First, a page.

* An abysmally low new-product budget compared with its big domestic competitors.

''Chrysler is operating on a peanut-butter budget for product development,'' Mr. Schnapp declares. Simply, he asks, what happens after the K-car runs its course?

Chrysler Corporation has taken an existing car platform, the K-car, and, by stretching it, tucking it, and hanging new bodies on it, made Chrysler appear to have more different kinds of cars in its product line than it really does under the skin.

The forthcoming sports car, limousine, etc., are all derived from the K-car.

''It seems to me that since the launch of the K-car, Chrysler has been pulling rabbits out of a hat,'' Schnapp says.

* An aggressive United Automobile Workers (UAW), which seeks to recoup some of the benefits it gave up as the corporation tottered on the brink of disaster in 1980 and '81.

Michael Driggs, former head of the Chrysler Loan Guarantee Board, once said the biggest contributing factor in Chrysler's backoff from bankruptcy was concessions by the UAW. If its labor costs rise significantly while its manufacturing plants remain far less efficient than those of General Motors and Ford, then suddenly it is at a big cost disadvantage.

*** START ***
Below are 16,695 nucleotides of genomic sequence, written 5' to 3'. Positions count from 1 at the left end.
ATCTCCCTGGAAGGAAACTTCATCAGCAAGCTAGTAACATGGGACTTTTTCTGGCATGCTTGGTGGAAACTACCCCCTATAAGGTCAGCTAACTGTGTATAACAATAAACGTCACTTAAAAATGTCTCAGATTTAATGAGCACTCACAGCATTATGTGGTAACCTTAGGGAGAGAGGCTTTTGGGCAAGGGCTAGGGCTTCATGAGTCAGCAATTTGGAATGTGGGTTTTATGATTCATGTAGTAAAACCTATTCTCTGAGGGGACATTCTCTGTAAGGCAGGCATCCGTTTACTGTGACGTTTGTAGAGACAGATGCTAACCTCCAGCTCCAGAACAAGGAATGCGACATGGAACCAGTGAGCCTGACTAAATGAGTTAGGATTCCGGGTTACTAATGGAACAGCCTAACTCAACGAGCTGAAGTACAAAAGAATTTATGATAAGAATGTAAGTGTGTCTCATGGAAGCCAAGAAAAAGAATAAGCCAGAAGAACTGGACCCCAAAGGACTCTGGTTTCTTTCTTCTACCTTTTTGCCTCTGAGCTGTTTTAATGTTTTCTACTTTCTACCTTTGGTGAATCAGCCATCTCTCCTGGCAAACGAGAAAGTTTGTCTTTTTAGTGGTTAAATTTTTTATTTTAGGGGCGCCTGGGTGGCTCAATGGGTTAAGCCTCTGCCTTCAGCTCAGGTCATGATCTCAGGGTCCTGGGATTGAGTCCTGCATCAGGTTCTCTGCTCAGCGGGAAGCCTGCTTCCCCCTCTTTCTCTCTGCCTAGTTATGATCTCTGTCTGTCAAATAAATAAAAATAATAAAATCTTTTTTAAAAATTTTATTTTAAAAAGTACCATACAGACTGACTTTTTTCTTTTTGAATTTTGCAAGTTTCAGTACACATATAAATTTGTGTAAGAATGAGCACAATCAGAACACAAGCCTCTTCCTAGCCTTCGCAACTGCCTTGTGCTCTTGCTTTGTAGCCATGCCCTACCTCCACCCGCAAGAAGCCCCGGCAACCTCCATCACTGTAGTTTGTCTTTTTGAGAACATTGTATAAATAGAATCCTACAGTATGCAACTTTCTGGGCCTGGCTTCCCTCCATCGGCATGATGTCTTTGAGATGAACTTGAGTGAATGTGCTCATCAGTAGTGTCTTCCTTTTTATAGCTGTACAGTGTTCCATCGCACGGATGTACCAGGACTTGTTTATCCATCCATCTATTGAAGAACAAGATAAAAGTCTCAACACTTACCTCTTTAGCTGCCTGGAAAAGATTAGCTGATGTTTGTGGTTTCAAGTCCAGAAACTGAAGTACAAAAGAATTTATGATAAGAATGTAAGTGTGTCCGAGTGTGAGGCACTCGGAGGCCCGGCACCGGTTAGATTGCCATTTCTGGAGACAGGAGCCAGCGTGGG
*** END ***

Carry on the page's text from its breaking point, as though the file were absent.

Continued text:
''The kinds of profitability that Chrysler now is enjoying could quickly evaporate,'' Schnapp asserts.

''Chrysler is in labor negotiations already and the UAW has asked that the contract be reopened ahead of its expiration (next January),'' notes Mr. Healy of Drexel Burnham Lambert.

With its decision to pay off the final $800 million of federal government-guaranteed loans more than seven years early (the first $400 was repaid in June), Chrysler not only saves $56 million a year in interest, but also wins its freedom from the Chrysler Loan Guarantee Board, set up by Congress in 1980 to monitor the cash-strapped automaker.

Now, three years later, Chrysler's cash reserves, before repayment, are reported to be in excess of $1.5 billion. The company expects to report earnings of $275 million to $300 million for the second quarter.

A jubilant Lee A. Iacocca, Chrysler's chairman, says he hopes the action will give the company access to conventional financing and send a message to car buyers that, in the chairman's words, Chrysler is ''here to stay and have the strength to compete with anybody in the world.''